Science Fiction



LITERARY ROOTS

Mary Shelley's (1797–1851) Frankenstein (1818) is often cited as a crucial literary antecedent to sci-fi films. The novel is of particular interest because of its portrayal of creating life from non-living materials and, equally importantly, because of Shelley's investigation of the ethical ramifications of the human (specifically male) creation of life. Later science fiction narratives about robots, cyborgs, artificial intelligence, and cloning clearly owe a debt to Shelley, though few if any authors have surpassed her intense exploration of the sublime natural world. Shelley's legacy can also be found in her tender description of the monster, who is tormented by his own nature. It is here that we find the roots of films in which "unnatural" beings—the replicants of Blade Runner (1982) and the scientist-turned-monster of The Fly (1958, 1986)—question the validity of their very existence. Shelley is one of the few female writers whose ideas have obviously impacted science fiction film; though there are numerous popular feminist authors—such as Ursula K. Le Guin (b. 1929) and Octavia Butler (1947–2006)—and women, in general, are avid science fiction readers, but as a film genre sci-fi has generally targeted a male demographic.

Many credit Jules Verne (1828–1905) as the true creator of modern science fiction, though one can also trace the genre's roots farther back to seventeenth-century imaginary voyage literature, and even further back to Thomas More's Utopia (1516). Verne's nineteenth-century French novels celebrated technological achievement, describing travel beneath the sea and to the moon in language indicating that he believed such fantastic voyages could actually take place. Verne based his writing on research, which lent a nonfiction quality to his work. He clearly influenced French director Georges Méliès's (1861–1938) technologically optimistic films of the early 1900s, and later films based on his books, such as 20,000 Leagues Under the Sea (1954), offered visual celebrations of futuristic machines. Dystopic films such as Soylent Green (1973) and The Terminator (1984) reacted against this earlier celebratory vision, while many more recent science fiction films, such as Independence Day (1996) and George Lucas's (b. 1944) Star Wars franchise, have shifted back towards Verne's vision of technology at the service of humankind.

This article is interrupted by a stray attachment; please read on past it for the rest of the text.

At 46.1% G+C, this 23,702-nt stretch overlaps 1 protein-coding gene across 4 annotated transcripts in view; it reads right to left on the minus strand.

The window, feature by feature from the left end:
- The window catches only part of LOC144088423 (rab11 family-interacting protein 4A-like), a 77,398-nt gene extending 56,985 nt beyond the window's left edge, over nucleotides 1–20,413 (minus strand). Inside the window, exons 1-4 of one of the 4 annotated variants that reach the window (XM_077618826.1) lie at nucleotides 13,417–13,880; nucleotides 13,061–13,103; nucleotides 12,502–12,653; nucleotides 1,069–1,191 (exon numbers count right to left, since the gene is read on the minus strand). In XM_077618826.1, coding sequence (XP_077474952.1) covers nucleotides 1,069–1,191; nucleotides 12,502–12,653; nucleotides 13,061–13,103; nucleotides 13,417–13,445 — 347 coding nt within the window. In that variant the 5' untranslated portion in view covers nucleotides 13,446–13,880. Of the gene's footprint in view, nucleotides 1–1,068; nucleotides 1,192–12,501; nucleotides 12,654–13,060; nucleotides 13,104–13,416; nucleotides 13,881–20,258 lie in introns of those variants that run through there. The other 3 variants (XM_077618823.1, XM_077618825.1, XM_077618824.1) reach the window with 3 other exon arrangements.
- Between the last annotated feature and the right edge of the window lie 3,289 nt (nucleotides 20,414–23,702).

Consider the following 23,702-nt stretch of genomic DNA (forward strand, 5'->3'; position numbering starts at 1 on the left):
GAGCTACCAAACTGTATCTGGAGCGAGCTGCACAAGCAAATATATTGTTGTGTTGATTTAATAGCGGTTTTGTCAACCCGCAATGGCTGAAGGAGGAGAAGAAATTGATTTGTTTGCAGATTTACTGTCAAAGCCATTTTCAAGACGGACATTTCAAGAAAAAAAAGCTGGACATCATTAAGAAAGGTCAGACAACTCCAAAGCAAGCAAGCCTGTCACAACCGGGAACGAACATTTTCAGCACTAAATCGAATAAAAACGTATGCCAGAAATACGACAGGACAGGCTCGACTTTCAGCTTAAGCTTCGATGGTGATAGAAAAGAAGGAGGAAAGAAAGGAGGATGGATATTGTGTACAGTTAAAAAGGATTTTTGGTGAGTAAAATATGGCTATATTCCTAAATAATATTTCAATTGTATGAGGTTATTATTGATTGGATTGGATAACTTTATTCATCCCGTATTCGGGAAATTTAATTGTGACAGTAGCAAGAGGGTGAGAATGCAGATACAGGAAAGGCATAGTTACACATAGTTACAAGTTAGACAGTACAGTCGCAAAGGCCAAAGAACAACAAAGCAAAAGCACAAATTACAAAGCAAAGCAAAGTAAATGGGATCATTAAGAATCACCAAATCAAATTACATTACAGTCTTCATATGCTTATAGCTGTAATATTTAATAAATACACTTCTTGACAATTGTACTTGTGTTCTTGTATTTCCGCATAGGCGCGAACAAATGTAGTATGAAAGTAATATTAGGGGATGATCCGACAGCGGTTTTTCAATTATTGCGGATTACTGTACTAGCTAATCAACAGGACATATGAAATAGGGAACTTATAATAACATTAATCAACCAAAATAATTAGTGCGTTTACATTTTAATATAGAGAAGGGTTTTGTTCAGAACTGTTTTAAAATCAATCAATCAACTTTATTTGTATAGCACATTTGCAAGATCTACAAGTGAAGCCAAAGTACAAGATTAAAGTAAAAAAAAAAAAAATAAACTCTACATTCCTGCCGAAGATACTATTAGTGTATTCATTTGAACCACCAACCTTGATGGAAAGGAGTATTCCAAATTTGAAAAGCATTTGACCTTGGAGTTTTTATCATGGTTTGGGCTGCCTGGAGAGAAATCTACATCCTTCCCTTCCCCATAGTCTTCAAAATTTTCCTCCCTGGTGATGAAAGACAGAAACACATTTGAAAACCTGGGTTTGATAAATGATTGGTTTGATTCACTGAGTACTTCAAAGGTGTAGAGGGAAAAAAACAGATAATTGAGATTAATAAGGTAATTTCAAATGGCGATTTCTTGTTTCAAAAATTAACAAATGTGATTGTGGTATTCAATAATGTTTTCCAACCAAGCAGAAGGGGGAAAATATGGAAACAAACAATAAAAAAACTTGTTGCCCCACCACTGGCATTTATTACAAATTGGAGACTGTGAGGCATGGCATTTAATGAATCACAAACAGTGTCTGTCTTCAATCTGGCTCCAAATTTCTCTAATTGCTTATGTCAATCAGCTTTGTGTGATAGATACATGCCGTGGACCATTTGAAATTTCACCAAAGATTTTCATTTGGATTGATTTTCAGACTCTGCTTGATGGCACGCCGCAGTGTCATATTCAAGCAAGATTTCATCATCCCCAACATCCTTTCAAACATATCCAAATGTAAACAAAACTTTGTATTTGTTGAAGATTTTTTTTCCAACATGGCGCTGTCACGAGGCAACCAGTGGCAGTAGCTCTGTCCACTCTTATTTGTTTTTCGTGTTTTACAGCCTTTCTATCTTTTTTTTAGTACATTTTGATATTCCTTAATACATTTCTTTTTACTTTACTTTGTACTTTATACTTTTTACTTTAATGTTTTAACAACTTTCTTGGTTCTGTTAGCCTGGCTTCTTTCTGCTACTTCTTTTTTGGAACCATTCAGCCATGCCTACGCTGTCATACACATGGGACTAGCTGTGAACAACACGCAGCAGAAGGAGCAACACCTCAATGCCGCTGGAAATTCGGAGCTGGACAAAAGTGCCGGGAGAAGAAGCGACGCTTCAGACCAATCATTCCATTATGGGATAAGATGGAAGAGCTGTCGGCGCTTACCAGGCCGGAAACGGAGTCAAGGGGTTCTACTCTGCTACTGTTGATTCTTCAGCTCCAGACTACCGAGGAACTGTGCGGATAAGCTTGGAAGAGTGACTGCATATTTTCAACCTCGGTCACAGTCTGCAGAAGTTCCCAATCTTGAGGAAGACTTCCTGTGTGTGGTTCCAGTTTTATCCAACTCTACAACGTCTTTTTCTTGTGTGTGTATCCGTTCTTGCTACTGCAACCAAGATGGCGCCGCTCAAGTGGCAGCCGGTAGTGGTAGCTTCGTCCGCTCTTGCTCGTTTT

A number of books by prolific British author H. G. Wells (1866–1946)—such as The Time Machine (1895), The Invisible Man (1897), War of the Worlds (1898), and The Shape of Things to Come (1933)—have been made into films. Wells's War of the Worlds tells the story of a catastrophic alien invasion; with their superior weaponry, the aliens destroy much of the planet until they are finally defeated not by human ingenuity but by their own lacking immune systems: they are killed by earthly bacterial infection. The 1953 film version drains the story of its pessimism, turning it into a Christian allegory. The beleaguered humans hole up in a church and upon emerging and discovering the sickly, fading invaders declare a triumph for God and the human spirit, an ending which no doubt would have appalled Wells, who died a confirmed atheist. Orson Welles's 1938 radio adaptation stays closer to the tone of the original but is less famous as a successful adaptation than as a scandalous event. A number of listeners who tuned into the middle of the program thought that aliens actually had invaded New Jersey, and panic ensued. H. G. Wells himself was heavily involved behind the scenes in the production of Things to Come (1936). The movie pictures a post-apocalyptic world in which primitive technophobic masses are dominated by elite hi-tech rulers who value the state over the individual. Considered a landmark in cinematic design because of its futuristic sets, the film has been read both as a warning about fascism and as a celebration of fascism. The latter seems more plausible, given Wells's own support of the idea of rule by a technocratic elite, which he conceptualized as "liberal fascism."